The Voyager probe spotted a drone in space

It is true that it is far, very far. He has been traveling in space for more than 44 years. However, NASA’s Voyager 1 instruments continue to send data back to Earth. And it brings us a novelty that was commented on in Nature Astronomy magazine. The Voyager probe detected a hum in space.

The Voyager probe detected a hum in space.  It's interstellar gas.
The Voyager probe detected a hum in space. It’s interstellar gas.
The drone: interstellar gas

The spaceship quickly passed the edge of the solar system through the heliopause a long time ago. It is the boundary of our cosmic neighborhood with interstellar space. From there he entered the void. Although in reality it wouldn’t be as empty as we think.

The data traveled 21 billion kilometers away. Stella Koch Ocker is a PhD student in astronomy at Cornell University. She discovered the strange noise: “It’s very weak and monotonous. It’s on a narrow frequency bandwidth, “Ocker said in a statement. But we’ve discovered the persistent, faint hum of interstellar gas. ‘

It will help us understand the interstellar medium. And how it interacts with the solar wind and the protective bubble of the heliosphere is shaped and modified by its environment. Our star and our forces outside our solar system affect its shape.

Learning from noise

Voyager 1, launched in September 1977, flew over Jupiter in 1979. It moved at more than 50,000 kilometers per hour. It crossed the heliopause in August 2012. Then the spacecraft’s plasma wave system discovered glitches in the gas. But what is now is a constant and lingering signature created by the delicate, almost empty void.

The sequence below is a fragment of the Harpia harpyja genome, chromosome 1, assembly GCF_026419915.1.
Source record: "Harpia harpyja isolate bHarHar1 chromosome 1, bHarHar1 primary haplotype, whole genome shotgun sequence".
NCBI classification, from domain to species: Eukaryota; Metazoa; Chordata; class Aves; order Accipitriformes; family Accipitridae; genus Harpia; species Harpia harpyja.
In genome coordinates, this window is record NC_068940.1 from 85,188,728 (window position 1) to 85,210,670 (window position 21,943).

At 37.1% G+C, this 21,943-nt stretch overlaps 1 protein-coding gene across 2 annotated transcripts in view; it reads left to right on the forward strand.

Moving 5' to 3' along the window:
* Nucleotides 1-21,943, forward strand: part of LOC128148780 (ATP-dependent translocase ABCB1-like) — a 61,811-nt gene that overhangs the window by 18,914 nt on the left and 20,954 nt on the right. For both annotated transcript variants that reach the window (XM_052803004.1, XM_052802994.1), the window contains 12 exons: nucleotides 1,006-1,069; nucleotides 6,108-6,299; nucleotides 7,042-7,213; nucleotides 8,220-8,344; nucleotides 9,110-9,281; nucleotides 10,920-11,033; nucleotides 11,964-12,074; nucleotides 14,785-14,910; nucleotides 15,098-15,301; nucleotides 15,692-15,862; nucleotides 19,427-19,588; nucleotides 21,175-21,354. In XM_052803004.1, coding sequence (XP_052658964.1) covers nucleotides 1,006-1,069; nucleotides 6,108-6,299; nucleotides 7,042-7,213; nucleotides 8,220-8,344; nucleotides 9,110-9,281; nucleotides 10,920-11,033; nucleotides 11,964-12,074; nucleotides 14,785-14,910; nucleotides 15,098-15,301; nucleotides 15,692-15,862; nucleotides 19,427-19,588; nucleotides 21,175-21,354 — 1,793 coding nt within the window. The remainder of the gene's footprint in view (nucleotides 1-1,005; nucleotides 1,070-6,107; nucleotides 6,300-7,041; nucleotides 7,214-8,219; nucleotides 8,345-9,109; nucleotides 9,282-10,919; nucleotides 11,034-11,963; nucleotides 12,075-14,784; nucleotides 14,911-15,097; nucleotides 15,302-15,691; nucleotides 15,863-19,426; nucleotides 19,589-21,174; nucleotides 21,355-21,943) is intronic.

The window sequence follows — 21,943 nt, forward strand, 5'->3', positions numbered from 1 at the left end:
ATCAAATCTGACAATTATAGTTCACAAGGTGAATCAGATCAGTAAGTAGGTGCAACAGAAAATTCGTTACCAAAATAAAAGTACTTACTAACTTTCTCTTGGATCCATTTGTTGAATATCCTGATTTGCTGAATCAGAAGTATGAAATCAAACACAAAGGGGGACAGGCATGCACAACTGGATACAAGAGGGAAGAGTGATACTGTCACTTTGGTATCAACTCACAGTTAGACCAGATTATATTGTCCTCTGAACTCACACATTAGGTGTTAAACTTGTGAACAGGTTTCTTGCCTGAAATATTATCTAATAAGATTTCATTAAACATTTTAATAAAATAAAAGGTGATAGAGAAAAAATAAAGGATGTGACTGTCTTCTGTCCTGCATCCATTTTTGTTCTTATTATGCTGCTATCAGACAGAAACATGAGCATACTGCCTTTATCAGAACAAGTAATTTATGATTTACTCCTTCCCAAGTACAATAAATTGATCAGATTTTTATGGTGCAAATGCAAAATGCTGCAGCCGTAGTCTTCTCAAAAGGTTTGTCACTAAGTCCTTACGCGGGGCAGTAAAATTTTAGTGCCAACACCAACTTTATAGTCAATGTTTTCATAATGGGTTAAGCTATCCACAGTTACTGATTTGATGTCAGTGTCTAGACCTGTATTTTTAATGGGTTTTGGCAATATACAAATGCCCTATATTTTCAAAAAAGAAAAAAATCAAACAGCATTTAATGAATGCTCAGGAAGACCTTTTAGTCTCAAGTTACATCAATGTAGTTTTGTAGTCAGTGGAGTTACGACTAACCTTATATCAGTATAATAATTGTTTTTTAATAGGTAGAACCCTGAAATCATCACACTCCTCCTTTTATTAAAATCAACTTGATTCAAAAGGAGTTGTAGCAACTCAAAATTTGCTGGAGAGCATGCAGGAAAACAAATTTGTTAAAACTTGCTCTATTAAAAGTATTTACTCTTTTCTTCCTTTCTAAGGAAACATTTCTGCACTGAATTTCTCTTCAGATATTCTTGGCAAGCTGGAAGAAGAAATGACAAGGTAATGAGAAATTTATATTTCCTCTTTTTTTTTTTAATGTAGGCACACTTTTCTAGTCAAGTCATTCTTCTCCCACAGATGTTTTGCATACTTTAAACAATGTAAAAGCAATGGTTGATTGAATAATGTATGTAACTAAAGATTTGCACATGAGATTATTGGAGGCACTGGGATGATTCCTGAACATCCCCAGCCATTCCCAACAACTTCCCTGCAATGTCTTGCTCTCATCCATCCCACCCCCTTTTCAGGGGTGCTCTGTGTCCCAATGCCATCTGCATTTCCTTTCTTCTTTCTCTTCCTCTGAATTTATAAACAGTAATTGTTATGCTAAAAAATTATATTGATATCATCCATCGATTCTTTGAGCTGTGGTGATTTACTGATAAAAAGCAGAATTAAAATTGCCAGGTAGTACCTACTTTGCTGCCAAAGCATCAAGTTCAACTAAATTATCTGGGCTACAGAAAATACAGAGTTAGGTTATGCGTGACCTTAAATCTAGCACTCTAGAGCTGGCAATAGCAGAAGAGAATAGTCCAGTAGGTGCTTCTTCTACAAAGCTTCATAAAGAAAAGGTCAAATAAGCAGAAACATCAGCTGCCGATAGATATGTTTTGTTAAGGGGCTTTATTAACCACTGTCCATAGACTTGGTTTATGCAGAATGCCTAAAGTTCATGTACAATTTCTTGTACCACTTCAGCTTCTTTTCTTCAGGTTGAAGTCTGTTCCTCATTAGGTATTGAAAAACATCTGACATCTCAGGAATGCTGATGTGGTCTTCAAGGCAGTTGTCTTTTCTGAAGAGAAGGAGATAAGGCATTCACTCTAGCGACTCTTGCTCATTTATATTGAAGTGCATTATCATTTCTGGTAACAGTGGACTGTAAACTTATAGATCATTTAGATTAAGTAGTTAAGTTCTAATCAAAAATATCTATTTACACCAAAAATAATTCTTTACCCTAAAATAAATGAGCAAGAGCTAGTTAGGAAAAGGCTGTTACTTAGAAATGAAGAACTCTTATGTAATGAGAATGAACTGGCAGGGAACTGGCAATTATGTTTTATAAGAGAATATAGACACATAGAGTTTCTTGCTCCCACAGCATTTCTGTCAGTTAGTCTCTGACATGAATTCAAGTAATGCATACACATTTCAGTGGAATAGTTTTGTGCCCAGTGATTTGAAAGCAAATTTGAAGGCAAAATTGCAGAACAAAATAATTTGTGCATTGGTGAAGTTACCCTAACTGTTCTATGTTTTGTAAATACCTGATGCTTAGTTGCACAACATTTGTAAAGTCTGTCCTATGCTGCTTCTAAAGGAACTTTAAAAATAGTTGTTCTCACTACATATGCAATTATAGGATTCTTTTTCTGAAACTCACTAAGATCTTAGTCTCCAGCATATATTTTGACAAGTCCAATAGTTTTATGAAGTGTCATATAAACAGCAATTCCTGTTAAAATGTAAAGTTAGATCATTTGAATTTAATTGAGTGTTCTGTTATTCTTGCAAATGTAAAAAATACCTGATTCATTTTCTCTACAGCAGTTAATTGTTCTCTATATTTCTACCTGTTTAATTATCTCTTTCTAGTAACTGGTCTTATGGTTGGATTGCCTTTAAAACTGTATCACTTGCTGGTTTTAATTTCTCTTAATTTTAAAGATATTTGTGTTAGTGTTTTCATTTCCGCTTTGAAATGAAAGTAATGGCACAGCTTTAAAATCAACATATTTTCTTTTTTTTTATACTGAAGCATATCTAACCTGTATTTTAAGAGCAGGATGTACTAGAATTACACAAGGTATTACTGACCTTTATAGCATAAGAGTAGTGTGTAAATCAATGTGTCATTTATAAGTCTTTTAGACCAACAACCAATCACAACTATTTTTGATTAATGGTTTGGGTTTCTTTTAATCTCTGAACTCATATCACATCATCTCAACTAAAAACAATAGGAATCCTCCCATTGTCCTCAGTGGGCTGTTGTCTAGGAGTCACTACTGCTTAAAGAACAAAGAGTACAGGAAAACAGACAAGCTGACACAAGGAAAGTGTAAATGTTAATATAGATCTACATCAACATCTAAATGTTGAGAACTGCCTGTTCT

The probe will continue its journey to infinity.  And beyond.
The probe will continue its journey to infinity. And beyond.

“The interstellar medium is like calm rain,” says James Cordes. He is Professor of Astronomy at Cornell University and the lead author of the study. “In the case of a solar flare, it’s like seeing lightning in a thunderstorm. But then a ‘gentle rain’ returns »..

Cornell Shami Chatterjee is another author on the study. Investigate the importance of continuously monitoring the density of interstellar space. “We have never had the opportunity to evaluate this. After the Voyager probe detects a buzz in space, we can refine our search. We don’t need a random event related to the sun to measure interstellar plasma. Voyager continues to send information. It tells us, “Here is the density I’m navigating right now”. Here it is now. And so it becomes continuous.

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